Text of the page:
Quartz is a fascinating character to read in the story. At times, you wonder who he’s really working for. The Doctor doesn’t fully trust him upon meeting him. It’s also intriguing how Quartz tries to work for two sides – his friend Basalt and the planet’s ruler Emerald. Will he work for the right side?
Basalt is a character we meet halfway in the book. I did wonder if the Doctor, Ryan and Ash would end up finding Basalt dead as that tends to be often the case when searching for a missing character. Basalt turns out to have an open-mind and a scientific curiosity, which the Doctor approves of in this.
The antagonistic character of the story is Emerald, the planet’s ruler. She’s very dismissive of Basalt’s scientific theories and disapproves of the notion that there might be other life outside of Adamantine. I would’ve liked it Emerald ended up being a full-blown villain, but that isn’t the case. 😐
There are other supporting characters like Onyx, Ouolulu, Lapis-Lazuli, Silver, Sapphire, Ruby and Pearl, but they don’t contribute much to the story and often have a few lines to say. And yes, it’s not escaped my notice that most of the supporting characters’ names are based on minerals and such. 🙂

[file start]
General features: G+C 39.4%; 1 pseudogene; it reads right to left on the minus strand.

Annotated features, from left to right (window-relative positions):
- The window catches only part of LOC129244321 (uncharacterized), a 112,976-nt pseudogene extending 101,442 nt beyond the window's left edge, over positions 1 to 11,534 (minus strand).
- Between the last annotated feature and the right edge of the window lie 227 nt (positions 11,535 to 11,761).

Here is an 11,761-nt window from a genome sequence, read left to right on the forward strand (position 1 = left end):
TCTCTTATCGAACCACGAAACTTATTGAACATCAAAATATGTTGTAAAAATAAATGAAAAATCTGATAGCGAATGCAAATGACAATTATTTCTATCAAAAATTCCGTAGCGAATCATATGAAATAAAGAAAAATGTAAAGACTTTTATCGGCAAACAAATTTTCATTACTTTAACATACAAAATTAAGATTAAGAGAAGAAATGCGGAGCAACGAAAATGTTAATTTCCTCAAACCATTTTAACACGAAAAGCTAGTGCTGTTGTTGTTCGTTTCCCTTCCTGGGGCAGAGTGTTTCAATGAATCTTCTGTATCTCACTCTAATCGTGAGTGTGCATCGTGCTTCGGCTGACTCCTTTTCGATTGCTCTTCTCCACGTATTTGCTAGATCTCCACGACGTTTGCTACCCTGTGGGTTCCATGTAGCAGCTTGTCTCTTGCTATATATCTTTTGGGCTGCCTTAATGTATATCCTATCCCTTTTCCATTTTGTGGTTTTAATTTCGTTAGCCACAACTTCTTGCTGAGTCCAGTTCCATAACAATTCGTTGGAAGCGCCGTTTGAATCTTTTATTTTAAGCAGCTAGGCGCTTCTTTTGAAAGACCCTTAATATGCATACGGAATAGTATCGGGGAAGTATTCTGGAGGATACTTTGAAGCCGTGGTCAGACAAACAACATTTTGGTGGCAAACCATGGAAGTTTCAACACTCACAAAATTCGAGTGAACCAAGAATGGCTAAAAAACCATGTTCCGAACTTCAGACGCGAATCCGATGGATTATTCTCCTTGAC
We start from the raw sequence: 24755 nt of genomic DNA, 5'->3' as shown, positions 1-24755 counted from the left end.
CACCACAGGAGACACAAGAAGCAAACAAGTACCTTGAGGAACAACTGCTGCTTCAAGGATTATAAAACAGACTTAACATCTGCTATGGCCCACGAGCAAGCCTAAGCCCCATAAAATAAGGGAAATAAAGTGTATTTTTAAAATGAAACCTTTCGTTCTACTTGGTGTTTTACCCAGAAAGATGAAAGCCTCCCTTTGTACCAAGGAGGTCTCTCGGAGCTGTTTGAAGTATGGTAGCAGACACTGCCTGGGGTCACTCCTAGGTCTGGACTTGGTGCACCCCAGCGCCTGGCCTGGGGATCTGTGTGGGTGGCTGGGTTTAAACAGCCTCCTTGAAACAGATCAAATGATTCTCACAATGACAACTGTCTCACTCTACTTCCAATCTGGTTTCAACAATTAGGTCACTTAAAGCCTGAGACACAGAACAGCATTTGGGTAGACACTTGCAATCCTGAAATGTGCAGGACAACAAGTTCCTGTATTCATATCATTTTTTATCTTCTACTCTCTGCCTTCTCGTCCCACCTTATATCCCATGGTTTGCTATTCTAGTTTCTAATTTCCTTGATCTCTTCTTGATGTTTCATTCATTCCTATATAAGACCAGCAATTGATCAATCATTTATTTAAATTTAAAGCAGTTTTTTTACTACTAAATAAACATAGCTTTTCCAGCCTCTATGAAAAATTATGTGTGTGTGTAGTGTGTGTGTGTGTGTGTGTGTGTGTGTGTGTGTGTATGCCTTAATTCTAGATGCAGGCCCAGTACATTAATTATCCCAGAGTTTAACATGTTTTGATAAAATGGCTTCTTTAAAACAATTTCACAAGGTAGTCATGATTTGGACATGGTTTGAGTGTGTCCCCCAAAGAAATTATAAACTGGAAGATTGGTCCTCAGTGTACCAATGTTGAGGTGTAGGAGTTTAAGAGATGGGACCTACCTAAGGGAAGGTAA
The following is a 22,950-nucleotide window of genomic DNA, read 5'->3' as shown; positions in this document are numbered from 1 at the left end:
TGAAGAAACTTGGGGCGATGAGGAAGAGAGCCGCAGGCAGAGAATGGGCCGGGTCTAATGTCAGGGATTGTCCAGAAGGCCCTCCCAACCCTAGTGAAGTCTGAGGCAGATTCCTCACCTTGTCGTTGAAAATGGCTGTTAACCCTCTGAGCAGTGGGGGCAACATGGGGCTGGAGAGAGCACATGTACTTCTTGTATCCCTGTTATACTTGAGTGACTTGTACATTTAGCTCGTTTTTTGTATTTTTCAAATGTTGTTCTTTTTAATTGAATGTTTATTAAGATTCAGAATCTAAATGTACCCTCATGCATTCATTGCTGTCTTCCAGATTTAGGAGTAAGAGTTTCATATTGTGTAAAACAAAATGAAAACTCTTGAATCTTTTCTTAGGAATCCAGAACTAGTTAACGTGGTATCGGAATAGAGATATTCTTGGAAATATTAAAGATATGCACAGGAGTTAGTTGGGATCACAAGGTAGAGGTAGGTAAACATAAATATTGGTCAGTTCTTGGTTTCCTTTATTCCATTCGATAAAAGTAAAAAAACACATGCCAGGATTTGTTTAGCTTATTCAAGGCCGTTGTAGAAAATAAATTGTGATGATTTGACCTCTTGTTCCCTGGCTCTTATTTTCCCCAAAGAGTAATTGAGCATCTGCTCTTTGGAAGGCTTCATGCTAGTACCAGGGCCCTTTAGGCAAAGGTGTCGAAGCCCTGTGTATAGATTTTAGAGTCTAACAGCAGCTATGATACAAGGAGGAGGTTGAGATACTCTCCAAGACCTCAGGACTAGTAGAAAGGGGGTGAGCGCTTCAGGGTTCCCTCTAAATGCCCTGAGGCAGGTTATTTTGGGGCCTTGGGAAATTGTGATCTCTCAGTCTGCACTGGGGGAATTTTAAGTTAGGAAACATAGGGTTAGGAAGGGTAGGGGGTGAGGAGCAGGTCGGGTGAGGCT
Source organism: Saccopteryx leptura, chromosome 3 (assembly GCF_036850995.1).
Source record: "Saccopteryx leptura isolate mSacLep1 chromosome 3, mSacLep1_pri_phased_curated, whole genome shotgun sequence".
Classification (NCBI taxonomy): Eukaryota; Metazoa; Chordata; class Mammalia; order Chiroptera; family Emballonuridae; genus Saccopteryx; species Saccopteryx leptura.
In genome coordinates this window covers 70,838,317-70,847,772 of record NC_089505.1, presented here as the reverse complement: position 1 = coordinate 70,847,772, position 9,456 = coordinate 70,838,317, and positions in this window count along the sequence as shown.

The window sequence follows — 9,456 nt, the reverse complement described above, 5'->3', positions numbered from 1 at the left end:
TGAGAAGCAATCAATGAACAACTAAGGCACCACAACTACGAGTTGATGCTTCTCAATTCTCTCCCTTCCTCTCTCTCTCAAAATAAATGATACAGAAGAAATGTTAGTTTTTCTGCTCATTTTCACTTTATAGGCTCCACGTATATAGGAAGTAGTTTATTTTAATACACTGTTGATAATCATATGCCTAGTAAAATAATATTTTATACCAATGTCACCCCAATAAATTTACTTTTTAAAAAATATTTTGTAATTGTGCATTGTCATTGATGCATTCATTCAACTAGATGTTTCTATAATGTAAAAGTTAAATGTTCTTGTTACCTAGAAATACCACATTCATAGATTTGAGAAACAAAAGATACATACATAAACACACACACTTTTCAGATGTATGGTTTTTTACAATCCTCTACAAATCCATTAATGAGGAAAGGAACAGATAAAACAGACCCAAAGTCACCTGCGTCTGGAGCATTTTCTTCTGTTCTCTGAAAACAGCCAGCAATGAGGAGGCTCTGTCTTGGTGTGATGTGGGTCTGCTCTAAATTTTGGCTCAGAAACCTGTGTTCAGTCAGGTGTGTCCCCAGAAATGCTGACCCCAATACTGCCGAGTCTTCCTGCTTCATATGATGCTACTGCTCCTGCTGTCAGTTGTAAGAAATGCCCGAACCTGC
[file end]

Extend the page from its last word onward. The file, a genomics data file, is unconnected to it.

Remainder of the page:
There is a claustrophobic atmosphere featured in this tale, especially when our main heroes get to journey through tunnels in the crystalline wonder world filled with lava seas and volcanic islands. Again, I wonder how it would be presented if ‘Molten Heart’ became a TV tale instead of a novel. 😐
In terms of the story’s placement, I’ve come to the decision that ‘Molten Heart’ takes place between ‘It Takes You Away’ and ‘The Battle of Ranskoor Av Kolos’. This is due to the fact that Ryan calls Graham ‘granddad’. I’m glad I picked on that, otherwise I would’ve placed it wrongly in a timeline.
Another interesting aspect about this story is that Una McCormack was trying to go for a C.S. Lewis ‘Chronicles of Narnia’ feel as well as a ‘Hartnell-ish feel’ to it. That’s interesting discovering that. I guess it fits with our four TARDIS members alongside four heroes in ‘LLW’ and four in the First Doctor era. 🙂
‘Molten Heart’ has been an enjoyable ‘Doctor Who’ book to read and listen to, featuring the Thirteenth Doctor, Graham, Ryan and Yaz. I wouldn’t say it was a great story compared to ‘The Good Doctor’, but I’m pleased I’ve read it and Una McCormack writes well for the Thirteenth Doctor team.
I also enjoyed the story with the audiobook read by Dan Starkey in the background. I’m keen to check out more Thirteenth Doctor stories and I hope I will have done that by the time you read this review. I continue to enjoy more of the Thirteenth Doctor era, despite the persistent resistance to it.
‘Molten Heart’ rating – 8/10